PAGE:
While the college was overcrowded by 1970 despite building projects, the student body began to shrink by 1972. The college stayed roughly the same size throughout the 1970s. Financially, the school began to suffer by 1972 and by 1975 was in serious financial distress. In 1975, Frank DiPietro stepped down as college president, and former New Hampshire governor Walter Peterson took over. Under Peterson, over the next five years, the college returned to financial solvency. In the late 1970s to the early 1980s, the focus was maintenance of the student body rather than growth. By the early '80s, the college was ready for expansion. In 1985, the Emily Flint Campus Center began to be built and opened in the fall of 1986. This would house the post office (moved from Degregorio building), Student Activities (moved from the Manor), conference centers, cafeteria (moved from Edgewood), snack bar (which moved from Degregorio Building), and book store (also from the Degregorio building), among other uses. The former cafeteria became residence halls on one side and a workout room on the other side. The Degregorio building became the registrar's and bursar's office. A cable television system was installed in 1986 but dismantled in 2004 and replaced with the town's cable system. In 1987, trailers were added to house students.
In 1988, apartment-type residences for juniors and seniors called Mountainview were added. The remaining campus would be for Freshmen and Sophomores and some upperclassmen. Throughout the '70s and '80s, satellite campuses were added around New Hampshire mostly for adult education. In the mid-1990s, Northwoods were built for more apartments replacing the 1987 trailers. In 1995, Walter Peterson stepped down and George Haggerty took over as college president. That year North Fields Activity Center, an athletic building also known as "the Bubble", was built, and Crestview was converted into strictly classroom buildings. In 1998, Cheshire Hall was built with suite-style housing and apartment-style housing. In 2002, the library building added a new floor, and this became the Fitzwater Communication Center.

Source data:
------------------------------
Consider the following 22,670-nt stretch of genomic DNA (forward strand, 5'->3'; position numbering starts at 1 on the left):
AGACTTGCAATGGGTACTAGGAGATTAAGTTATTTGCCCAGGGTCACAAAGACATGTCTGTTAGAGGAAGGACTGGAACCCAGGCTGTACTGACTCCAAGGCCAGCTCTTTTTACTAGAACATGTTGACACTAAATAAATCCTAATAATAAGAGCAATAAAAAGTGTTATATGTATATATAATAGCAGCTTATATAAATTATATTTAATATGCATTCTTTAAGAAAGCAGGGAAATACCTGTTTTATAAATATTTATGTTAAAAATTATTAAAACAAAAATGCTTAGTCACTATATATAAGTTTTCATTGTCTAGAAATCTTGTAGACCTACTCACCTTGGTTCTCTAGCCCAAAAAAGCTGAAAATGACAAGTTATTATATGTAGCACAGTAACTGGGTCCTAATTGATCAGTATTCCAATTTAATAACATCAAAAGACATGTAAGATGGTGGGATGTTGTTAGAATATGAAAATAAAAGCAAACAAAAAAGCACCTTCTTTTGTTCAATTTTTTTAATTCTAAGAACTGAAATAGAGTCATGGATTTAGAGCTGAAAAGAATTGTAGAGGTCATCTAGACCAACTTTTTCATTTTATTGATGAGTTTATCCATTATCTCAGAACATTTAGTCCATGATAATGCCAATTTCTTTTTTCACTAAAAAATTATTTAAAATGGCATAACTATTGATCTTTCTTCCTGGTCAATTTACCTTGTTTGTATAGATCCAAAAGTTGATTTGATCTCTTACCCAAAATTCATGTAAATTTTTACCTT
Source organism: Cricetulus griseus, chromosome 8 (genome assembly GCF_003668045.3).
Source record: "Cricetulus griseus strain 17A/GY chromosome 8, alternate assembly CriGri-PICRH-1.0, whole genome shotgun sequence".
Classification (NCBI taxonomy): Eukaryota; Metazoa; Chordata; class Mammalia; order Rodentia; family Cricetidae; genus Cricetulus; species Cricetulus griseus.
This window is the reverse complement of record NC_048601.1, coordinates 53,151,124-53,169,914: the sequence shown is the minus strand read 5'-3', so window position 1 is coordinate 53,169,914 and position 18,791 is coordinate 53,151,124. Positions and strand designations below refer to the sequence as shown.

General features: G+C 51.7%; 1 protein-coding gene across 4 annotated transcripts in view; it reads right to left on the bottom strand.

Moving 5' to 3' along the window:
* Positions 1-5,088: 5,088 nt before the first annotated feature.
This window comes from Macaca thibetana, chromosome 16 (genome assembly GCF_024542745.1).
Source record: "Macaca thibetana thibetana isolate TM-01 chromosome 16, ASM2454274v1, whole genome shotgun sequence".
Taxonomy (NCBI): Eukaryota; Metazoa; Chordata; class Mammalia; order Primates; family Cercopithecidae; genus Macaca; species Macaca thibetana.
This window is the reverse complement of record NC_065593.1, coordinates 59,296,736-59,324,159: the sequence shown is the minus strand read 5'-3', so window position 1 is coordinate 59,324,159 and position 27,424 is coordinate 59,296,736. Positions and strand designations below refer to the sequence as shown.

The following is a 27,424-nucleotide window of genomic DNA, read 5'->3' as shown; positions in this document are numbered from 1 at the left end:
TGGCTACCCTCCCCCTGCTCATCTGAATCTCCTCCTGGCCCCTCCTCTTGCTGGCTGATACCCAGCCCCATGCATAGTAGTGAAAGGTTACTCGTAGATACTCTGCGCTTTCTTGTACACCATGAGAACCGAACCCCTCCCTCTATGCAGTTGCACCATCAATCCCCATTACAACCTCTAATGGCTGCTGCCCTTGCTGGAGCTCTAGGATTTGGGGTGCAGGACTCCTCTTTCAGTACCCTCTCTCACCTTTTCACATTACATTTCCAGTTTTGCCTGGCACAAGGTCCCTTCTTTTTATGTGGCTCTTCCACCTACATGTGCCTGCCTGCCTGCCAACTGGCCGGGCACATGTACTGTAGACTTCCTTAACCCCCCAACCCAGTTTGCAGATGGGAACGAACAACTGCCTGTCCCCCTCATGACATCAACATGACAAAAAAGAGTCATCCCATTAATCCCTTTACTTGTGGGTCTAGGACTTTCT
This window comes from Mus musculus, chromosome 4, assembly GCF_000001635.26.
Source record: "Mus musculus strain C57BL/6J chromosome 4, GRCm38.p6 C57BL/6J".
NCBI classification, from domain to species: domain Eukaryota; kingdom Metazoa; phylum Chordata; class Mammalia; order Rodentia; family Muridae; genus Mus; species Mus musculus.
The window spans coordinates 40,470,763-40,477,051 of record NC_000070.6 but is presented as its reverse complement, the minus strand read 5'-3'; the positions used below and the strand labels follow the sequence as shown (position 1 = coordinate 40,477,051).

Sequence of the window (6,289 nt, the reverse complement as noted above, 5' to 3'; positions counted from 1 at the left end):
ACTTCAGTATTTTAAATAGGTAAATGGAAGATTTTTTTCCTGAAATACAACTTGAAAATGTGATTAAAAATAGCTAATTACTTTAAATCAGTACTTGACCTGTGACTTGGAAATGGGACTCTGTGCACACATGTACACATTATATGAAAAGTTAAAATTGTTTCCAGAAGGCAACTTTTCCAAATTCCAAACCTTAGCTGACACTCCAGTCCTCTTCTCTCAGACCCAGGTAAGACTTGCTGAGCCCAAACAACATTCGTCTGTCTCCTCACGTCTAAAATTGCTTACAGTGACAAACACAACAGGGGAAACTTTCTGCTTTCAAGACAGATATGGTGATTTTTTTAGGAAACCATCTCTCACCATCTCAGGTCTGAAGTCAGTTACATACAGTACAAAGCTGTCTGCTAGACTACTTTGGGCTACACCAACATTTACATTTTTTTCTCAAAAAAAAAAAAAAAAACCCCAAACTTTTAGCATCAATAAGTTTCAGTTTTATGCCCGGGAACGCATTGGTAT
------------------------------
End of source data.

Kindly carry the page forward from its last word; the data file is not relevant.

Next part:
In 2007, the college gained university status and was renamed Franklin Pierce University. In 2008, the White House was torn down, and a new classroom building called Petrocelli Hall was built in its place. In 2009, James F. Birge became the university's fourth president. In 2012, the university welcomed 550 freshmen, the largest group in its 50-year history, as well as 56 transfer students and 10 part-time students, for a total of 616 new students. In the same year, the university completed $1 million in renovations to its dining hall as well as completed construction of the Dr. Arthur and Martha Pappas Health Science and Athletic Training Center to support its new Health Sciences program.
Andrew Card began his tenure as the fifth president of Franklin Pierce University in December 2014. On August 28, 2015, President Card announced the demolition of the Ravencroft Theatre and Crestview Hall, two buildings which had been closed and vacant since 2003 and 2008 respectively. Although not officially announced, the university has plans to build a new science center to support its growing health and natural sciences division on the site of the demolished Crestview Hall. This new building would replace Marcucella Hall, which currently functions as the university's science center. The university completed the demolition of the Ravencroft Theatre in October 2015, and Crestview Hall was razed in June 2016.